Founded to provide financial support for the Micke Grove Zoo, Society provides educational opportunities and community involvement in the zoo's growth for its members. Members and their families get free access to the zoo itself, where they can visit tamarins, Madagascar tortoises, and a golden eagle. It also hosts hands-on animal encounters for families and school groups where students get a chance to learn about the behaviors and habitats of some of the zoo's denizens. Members also gain discounts in the gift shop and at other zoos and aquariums across the country.
Twenty vertical feet of mostly legs and neck, spotted giraffes lope with languid, graceful movements toward the zoo’s viewing deck, which is alive with the excitement of children and adults. As the audience’s hands reach out to offer elm and acacia branches, long, purple tongues unfurl and lap them up during scheduled Giraffe Encounter feeding times (additional fee required). At the Sacramento Zoo’s sprawling 14.5-acre grounds, this is just one of the ways the zoo team brings the public closer to animals in their efforts to nurture public education and respect for wildlife.
Across those green swaths of land, African lions prowl, chimpanzees swing from trees, and red kangaroos play hopscotch. More than 600 animals call this place their home—a grounds where zookeepers care for them, practice conservation, and breed endangered species to help them stave off extinction. That dedication extends to all creatures, from the slithering Brazilian rainbow boa to the elegant Sumatran tiger. Zoo personnel also organize educational programs such as classes, camps, and overnight sleepovers where visitors can clearly witness North American River Otters swimming and playing through the glass wall. To keep the zoo in the local consciousness, the zoo also hosts themed events and animal exhibitions throughout the year.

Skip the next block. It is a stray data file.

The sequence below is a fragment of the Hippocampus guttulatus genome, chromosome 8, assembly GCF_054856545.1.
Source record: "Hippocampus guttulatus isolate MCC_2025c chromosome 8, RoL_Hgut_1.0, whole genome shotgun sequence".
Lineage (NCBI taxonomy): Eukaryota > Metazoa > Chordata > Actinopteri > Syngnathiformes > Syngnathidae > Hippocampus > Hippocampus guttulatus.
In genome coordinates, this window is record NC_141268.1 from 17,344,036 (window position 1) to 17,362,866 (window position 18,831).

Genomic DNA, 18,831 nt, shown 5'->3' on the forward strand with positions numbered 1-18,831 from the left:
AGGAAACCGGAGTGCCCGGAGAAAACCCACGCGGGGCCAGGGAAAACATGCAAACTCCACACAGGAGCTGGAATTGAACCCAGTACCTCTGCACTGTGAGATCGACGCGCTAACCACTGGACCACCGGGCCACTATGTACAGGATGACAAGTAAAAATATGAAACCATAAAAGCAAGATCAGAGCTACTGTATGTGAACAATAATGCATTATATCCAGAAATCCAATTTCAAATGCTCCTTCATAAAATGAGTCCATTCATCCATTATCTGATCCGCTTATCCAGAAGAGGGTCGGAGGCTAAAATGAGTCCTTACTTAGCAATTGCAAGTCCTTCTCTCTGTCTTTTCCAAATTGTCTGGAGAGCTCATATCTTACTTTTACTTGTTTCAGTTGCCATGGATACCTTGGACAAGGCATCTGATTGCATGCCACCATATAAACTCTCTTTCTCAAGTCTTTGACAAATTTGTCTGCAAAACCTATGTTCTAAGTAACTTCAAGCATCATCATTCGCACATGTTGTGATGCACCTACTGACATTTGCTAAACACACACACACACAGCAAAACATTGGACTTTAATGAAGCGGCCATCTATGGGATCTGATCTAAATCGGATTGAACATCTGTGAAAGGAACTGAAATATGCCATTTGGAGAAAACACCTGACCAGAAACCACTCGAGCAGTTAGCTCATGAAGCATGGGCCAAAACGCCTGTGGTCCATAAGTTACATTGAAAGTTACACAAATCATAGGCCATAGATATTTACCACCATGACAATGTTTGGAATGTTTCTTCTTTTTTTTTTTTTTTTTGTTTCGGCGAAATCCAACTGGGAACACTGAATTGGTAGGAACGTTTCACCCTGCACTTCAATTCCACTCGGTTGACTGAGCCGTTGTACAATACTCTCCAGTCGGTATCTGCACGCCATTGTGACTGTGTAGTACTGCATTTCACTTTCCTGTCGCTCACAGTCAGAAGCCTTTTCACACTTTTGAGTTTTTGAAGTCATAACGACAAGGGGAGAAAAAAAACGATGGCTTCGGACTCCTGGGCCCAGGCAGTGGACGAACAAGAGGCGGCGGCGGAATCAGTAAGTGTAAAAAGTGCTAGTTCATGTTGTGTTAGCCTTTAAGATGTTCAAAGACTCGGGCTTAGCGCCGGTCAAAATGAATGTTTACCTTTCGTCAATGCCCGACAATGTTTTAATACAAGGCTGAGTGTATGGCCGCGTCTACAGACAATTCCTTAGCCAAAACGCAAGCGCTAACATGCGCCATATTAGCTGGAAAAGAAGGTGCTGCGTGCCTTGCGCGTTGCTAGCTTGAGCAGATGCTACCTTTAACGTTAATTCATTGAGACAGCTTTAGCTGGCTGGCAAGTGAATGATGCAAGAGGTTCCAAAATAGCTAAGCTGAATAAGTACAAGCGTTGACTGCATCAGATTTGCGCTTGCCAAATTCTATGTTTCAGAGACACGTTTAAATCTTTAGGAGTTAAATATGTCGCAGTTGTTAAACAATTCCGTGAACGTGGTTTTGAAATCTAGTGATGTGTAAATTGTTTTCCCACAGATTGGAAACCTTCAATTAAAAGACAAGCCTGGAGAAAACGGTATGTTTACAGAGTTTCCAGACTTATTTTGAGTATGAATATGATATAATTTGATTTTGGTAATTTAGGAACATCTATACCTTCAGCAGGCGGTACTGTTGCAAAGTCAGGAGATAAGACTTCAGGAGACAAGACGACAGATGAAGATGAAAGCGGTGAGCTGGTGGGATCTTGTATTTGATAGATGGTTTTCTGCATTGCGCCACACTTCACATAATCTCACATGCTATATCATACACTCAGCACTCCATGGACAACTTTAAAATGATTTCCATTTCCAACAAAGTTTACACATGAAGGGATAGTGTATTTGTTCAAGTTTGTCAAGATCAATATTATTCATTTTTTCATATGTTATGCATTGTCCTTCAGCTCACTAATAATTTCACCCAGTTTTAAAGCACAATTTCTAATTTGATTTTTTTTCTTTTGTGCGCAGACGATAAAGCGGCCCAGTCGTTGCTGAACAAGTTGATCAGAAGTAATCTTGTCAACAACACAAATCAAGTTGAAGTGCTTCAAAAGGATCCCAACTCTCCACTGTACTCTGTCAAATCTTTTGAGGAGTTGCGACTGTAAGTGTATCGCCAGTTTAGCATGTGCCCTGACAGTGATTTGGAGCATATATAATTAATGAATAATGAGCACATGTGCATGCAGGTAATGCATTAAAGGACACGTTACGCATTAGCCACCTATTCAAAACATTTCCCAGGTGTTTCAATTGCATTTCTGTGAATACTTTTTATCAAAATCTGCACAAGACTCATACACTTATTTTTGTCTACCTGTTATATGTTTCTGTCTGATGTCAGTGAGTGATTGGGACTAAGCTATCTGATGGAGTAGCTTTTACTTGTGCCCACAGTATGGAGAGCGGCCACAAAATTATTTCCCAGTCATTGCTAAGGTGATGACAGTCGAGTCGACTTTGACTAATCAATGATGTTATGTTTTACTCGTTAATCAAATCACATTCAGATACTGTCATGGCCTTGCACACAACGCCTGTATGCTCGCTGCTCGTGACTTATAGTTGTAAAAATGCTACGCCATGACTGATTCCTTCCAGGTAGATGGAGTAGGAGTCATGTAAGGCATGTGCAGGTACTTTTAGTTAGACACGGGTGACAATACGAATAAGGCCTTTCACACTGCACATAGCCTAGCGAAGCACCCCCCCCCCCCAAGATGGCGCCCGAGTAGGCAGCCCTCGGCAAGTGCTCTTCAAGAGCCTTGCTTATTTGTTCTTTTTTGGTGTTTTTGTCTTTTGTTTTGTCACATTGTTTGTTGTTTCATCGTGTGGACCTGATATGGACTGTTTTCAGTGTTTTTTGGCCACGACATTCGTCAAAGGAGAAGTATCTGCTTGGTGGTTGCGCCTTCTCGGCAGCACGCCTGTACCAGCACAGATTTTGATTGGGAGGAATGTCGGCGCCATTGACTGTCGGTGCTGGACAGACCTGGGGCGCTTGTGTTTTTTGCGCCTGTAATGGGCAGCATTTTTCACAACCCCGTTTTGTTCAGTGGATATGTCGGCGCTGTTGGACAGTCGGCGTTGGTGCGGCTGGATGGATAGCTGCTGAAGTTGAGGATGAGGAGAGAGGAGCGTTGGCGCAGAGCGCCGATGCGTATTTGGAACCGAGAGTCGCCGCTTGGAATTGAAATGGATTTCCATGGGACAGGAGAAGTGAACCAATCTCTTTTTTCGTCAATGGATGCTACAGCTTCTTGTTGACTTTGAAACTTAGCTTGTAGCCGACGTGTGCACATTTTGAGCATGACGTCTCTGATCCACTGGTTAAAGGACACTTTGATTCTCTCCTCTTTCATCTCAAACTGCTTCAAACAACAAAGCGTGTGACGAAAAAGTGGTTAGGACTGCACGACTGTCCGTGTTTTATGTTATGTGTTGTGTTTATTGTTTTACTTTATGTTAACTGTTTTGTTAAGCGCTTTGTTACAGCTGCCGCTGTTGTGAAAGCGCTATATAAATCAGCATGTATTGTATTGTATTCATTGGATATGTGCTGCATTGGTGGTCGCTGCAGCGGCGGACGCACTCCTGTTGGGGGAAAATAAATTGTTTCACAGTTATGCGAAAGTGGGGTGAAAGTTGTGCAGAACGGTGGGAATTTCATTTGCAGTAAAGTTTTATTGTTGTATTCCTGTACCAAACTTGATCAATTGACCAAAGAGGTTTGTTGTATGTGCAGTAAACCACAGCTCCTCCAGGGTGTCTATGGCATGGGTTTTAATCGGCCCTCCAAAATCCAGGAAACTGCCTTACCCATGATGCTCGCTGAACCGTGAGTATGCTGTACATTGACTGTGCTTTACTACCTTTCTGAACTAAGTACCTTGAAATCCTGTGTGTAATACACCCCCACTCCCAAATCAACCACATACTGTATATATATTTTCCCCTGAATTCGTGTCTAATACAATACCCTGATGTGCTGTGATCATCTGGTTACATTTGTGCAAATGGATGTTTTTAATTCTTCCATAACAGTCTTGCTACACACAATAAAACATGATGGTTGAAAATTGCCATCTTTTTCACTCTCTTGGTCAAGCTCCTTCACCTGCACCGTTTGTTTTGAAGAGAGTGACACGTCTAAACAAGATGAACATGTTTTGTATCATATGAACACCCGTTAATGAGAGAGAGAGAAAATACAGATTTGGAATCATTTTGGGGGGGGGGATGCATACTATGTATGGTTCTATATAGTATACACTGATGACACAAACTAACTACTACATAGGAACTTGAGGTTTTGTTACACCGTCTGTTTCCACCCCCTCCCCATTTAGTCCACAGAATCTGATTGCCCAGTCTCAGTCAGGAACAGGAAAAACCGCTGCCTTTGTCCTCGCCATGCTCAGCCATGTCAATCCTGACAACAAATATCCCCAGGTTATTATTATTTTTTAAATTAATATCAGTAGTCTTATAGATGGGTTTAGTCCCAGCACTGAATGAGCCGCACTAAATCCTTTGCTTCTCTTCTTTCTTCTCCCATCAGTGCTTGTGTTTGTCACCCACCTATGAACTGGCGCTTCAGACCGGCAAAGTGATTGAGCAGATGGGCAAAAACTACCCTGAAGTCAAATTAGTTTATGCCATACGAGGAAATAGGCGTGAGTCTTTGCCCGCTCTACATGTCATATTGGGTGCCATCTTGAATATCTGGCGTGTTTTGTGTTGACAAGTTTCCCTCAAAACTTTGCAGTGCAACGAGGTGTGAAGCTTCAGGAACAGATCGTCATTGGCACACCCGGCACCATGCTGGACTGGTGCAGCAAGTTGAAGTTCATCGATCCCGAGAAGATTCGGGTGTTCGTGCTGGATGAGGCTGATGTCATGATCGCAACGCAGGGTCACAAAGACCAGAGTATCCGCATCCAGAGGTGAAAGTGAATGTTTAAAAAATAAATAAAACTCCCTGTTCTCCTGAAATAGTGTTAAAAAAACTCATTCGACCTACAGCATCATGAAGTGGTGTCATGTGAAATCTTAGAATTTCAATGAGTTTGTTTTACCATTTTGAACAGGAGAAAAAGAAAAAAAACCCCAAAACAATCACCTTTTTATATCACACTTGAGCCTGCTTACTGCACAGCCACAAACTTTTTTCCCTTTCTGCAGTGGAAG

Though it survived six war patrols in the Pacific and an at-sea rescue of 73 POWs, the USS Pampanito is no match for the ravages of salt and wind. That’s why every seven years the San Francisco Maritime National Park Association hauls the 300-foot submarine from its perch at Pier 45 and restores it, piece by piece, to its WWII-era glory. Such meticulous upkeep and respect for original detail have earned the vessel its status as a National Historic Landmark. While the museum's crews keep the exterior free of salt erosion and smudge marks from nuzzling seals, curators use the interior as a gallery for historic artifacts that tell about the ship's accomplishments and the men who ran it. The vessel's narrow halls host the 80-man crew’s letters, memorabilia, and oral histories, as well as interactive educational programs for adults and kids. For an extended visit with history, the ship is available for educational birthday parties that offer access to otherwise restricted areas of the vessel, as well as daylong and overnight outings.